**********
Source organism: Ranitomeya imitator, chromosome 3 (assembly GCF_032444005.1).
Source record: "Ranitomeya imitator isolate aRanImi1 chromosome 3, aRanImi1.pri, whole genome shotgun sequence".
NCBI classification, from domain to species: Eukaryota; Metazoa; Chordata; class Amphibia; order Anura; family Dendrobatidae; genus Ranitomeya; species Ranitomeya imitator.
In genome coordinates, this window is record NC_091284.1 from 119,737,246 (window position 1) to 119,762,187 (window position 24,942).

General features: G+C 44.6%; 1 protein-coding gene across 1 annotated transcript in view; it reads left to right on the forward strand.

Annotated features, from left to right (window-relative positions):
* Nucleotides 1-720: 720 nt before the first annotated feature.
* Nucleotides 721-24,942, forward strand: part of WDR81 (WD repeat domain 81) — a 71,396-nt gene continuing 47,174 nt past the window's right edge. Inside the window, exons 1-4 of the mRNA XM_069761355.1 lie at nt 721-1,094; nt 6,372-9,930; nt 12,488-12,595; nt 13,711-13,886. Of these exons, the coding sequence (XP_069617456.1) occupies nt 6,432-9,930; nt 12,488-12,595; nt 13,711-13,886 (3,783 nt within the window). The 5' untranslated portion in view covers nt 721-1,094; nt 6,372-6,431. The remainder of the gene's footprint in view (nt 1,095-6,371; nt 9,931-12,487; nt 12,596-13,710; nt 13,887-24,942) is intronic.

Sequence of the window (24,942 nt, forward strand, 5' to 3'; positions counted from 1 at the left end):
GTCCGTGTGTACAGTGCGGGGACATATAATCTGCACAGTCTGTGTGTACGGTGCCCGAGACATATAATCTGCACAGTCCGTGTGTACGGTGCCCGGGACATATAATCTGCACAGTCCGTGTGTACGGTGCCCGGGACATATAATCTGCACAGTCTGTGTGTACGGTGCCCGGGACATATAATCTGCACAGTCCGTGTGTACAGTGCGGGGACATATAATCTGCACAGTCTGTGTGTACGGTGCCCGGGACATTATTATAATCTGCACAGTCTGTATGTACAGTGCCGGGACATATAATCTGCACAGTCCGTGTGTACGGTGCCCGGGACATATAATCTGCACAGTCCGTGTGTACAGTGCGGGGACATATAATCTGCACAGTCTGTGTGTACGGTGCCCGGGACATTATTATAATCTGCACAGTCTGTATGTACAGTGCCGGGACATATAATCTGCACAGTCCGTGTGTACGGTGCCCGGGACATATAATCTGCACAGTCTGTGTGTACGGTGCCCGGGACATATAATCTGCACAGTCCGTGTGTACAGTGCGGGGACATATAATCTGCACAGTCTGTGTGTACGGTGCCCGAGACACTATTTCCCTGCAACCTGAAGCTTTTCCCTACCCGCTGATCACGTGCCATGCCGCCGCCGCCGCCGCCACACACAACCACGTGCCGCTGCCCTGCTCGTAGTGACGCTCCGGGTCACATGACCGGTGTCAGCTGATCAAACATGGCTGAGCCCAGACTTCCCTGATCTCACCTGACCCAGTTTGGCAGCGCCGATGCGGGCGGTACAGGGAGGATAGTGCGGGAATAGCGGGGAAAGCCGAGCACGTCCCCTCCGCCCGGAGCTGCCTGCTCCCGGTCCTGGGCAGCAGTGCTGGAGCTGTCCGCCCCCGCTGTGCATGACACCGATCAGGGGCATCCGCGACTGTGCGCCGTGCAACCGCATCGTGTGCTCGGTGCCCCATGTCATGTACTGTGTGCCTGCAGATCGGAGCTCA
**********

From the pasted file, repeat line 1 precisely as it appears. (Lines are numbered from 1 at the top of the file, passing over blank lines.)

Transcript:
Source organism: Ranitomeya imitator, chromosome 3 (assembly GCF_032444005.1).